16th Annual Fête du Cercle d’Or - Alliance Française de Milwaukee
Speech by Consul General of France Vincent Floreani on the occasion of the 16th Annual Fête du Cercle d’Or of the Alliance Française de Milwaukee.
(Milwaukee, September 7, 2014)
My wife Christine and I are delighted to be with you today in Milwaukee for the 16th Annual Fête du Cercle d’Or of the Alliance Française. It is here with you, in this great City of Milwaukee, that I make my very first public appearance as new Consul General of France for the Midwest.
I would like first to thank Jim and Susie Wiechmann for hosting this event in their marvelous home and showing us their impressive collection of posters from Jules Cheret.
I would also like to thank the President of the Alliance Française, Mr. John Gaebler, its Executive Director, Mrs. Anne Leplae, and all the members of the committee involved in this special event today: Mary Emory, Mark Young, Mark Franke, and Valerie Hofmaier.
The Alliance Française of Milwaukee, is one of the most dynamic in North America. You show the different facets of French culture and “art de vivre” to all audiences. I am impressed by the wide array of programs you offer. It is remarkable how you have succeeded in diversifying your activities in order to appeal to people of all ages and backgrounds.
French is spoken by 220 million people, in 55 countries across five continents. By 2050, this number will likely increase to 700 million. In the US for instance, there are over 2 million French-speaking people. The French language is the second most taught in American schools.
Wisconsin has a very rich French heritage as we can figure out by glancing at a map of the state. The first settlers were French fur traders and the first mayor of Milwaukee was Solomon Juneau, a Frenchman.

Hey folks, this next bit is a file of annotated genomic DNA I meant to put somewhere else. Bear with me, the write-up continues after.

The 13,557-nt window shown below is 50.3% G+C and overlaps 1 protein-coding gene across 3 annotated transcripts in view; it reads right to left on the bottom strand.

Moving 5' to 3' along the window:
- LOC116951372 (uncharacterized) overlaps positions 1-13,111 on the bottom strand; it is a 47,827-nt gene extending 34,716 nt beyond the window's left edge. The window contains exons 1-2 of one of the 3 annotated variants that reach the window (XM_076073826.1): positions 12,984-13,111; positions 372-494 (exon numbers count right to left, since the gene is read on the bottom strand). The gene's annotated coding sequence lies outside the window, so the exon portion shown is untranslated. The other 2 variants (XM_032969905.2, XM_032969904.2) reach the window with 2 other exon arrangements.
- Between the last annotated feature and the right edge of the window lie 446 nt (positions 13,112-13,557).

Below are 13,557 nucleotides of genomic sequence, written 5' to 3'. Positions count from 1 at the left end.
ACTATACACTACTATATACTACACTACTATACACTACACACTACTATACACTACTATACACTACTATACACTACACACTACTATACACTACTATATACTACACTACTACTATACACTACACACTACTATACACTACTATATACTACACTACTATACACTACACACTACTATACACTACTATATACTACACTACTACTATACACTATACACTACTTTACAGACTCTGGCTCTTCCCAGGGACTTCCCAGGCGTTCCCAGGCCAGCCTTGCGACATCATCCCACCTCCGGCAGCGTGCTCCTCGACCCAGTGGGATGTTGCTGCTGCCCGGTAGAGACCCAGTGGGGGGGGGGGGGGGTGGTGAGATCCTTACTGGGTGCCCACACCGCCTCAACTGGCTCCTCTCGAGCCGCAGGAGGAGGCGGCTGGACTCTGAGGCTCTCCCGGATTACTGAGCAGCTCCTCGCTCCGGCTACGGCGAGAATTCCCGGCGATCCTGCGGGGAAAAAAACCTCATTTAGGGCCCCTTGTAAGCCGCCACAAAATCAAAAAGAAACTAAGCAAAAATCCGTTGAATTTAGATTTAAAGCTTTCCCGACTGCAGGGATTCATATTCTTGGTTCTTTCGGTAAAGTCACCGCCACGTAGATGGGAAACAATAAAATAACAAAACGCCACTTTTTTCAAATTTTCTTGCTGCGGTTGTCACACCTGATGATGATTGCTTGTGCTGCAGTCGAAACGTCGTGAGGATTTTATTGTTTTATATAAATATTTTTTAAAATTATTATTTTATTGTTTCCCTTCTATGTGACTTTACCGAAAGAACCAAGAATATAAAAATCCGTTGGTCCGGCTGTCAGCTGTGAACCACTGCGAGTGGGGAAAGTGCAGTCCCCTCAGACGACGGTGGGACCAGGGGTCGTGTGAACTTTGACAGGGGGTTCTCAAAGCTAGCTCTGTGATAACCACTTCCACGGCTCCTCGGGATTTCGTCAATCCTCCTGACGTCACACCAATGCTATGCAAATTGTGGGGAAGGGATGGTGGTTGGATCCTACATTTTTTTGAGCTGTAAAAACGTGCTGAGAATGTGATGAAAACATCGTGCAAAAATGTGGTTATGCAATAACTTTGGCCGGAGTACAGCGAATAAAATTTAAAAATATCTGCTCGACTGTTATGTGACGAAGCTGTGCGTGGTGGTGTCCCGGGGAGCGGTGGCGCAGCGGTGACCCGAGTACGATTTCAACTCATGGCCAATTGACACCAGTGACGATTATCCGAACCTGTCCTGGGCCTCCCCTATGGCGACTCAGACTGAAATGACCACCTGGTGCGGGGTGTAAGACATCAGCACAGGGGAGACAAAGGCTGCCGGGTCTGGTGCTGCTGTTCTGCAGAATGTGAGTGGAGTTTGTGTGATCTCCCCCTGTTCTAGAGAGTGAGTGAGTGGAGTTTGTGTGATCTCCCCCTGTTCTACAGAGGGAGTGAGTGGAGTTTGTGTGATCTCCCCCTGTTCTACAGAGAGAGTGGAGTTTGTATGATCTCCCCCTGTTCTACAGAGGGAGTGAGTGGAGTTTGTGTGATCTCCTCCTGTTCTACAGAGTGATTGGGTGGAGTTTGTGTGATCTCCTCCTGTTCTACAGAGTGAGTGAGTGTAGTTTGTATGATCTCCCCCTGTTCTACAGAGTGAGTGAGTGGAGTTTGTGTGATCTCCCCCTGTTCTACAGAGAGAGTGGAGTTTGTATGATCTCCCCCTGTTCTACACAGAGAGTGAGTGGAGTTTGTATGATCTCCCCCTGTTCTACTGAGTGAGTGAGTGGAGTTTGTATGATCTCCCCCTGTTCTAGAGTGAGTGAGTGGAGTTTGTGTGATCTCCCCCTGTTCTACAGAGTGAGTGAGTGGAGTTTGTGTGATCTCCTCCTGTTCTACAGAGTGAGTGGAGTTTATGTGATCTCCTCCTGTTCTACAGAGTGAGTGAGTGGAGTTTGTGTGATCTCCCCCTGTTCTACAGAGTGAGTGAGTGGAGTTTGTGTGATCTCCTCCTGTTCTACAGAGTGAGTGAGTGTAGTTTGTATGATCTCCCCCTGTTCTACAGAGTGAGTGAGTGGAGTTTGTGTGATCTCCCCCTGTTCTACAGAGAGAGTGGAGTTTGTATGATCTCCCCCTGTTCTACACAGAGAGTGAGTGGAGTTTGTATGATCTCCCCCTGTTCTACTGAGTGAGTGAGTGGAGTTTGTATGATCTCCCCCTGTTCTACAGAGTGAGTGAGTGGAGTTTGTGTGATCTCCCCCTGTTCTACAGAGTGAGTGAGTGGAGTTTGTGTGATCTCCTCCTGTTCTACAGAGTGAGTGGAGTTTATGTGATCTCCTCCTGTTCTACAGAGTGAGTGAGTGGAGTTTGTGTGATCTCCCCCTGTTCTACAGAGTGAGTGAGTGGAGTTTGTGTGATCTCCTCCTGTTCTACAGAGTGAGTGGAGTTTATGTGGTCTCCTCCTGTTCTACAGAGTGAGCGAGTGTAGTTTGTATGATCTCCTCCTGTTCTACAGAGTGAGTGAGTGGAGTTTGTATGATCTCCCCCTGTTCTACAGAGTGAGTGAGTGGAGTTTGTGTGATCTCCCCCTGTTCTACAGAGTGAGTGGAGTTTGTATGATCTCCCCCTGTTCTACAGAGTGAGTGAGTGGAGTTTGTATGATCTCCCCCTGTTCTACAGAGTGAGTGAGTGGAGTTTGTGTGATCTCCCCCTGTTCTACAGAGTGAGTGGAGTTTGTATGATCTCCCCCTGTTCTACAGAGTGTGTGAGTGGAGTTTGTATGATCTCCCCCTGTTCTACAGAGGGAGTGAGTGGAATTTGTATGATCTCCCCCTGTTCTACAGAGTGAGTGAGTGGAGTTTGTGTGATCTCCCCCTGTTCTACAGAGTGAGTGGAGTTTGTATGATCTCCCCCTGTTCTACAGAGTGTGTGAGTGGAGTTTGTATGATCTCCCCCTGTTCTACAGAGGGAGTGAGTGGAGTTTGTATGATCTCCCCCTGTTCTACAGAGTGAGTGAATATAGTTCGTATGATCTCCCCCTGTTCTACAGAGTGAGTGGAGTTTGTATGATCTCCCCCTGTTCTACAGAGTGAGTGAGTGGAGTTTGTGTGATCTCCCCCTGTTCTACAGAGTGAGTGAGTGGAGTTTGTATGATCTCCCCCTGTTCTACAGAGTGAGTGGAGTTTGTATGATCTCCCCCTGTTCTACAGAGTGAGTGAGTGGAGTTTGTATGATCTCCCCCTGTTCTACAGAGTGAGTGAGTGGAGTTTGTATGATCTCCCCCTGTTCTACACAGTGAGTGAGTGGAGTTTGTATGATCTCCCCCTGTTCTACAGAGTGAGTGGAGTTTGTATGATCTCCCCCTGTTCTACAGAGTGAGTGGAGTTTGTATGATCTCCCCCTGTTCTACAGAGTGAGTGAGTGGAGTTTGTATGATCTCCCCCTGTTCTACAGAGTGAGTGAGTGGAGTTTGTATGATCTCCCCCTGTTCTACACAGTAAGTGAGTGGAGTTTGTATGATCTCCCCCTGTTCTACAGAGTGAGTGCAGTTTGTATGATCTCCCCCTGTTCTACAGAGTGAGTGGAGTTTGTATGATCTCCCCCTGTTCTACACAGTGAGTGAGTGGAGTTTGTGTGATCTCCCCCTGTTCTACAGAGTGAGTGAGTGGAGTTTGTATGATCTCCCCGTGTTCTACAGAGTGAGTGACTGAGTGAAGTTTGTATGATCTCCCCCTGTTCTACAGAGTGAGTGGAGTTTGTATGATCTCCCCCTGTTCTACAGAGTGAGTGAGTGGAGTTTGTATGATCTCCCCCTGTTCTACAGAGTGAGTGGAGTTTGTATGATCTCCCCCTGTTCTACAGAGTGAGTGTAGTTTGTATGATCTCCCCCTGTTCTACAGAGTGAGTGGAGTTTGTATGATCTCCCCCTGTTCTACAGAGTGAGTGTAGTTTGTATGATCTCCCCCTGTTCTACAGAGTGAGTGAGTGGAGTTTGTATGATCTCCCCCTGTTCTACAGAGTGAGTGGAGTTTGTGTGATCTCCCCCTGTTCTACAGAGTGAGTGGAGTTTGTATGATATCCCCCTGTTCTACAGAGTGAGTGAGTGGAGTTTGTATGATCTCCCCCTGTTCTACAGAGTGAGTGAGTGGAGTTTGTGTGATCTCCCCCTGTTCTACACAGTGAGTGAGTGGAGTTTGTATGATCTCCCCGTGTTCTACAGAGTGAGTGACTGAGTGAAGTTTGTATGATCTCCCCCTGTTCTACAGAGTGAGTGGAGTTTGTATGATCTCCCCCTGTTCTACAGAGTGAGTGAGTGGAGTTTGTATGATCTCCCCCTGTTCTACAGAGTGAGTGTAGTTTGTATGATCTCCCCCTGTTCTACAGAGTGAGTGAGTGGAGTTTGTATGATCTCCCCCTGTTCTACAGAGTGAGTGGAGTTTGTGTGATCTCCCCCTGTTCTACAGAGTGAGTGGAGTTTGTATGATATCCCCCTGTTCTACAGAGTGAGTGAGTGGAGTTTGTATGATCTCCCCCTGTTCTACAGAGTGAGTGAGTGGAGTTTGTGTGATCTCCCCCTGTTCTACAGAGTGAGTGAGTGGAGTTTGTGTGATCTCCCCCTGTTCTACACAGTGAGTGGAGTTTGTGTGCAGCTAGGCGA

In that context, for nearly one century, the Alliance Française of Milwaukee has been playing a central role in the promotion of French language and Francophone cultures. Every day, you greatly contribute to connect French and American peoples and help to develop a mutual cultural understanding. That is why your work is so crucial to the continuation and development of the French-American friendship.
You also organize important events gathering the Francophile community.
Bastille Days is the biggest July 14th celebration in North America, attracting more than 200,000 visitors over a 4-day period.
Through special events such as the Beaujolais Nouveau or periodical gatherings such as Casse-croûte, Causeries du mardi, Film series or Table française, you create a festive environment to promote French culture and language.
For all these activities, you have developed a strong relationship with local community partners.
The Alliance Française de Milwaukee and the French Consulate in Chicago work hand in hand. Together, we want to foster a greater understanding between peoples, we want to bring together American and Francophone cultures.
I would just like to mention three examples of our close partnership:
First, the webinars series Marianne Midwest, a project developed by the Cultural Services of the Consulate the consulate, the University of Chicago and about ten audiences throughout the Midwest to promote debates on contemporary topics;
Second, the French Art Discovery Midwest Network that aims at creating a website for teachers of French highlighting the very rich French collections of the Midwest museums;
Third, the participation of students of the Alliance Française de Milwaukee to the Fête de la Science last year, a science festival organized by our Office for Science and Technology in Chicago.
I am personally and strongly in favor of this kind of projects which help to develop new synergies, share best practices and maximize the potential of our cultural network.
None of these achievements would be possible without your outstanding dedication and generous contributions that perfectly illustrate this ideal of cultural exchange and French-American friendship./.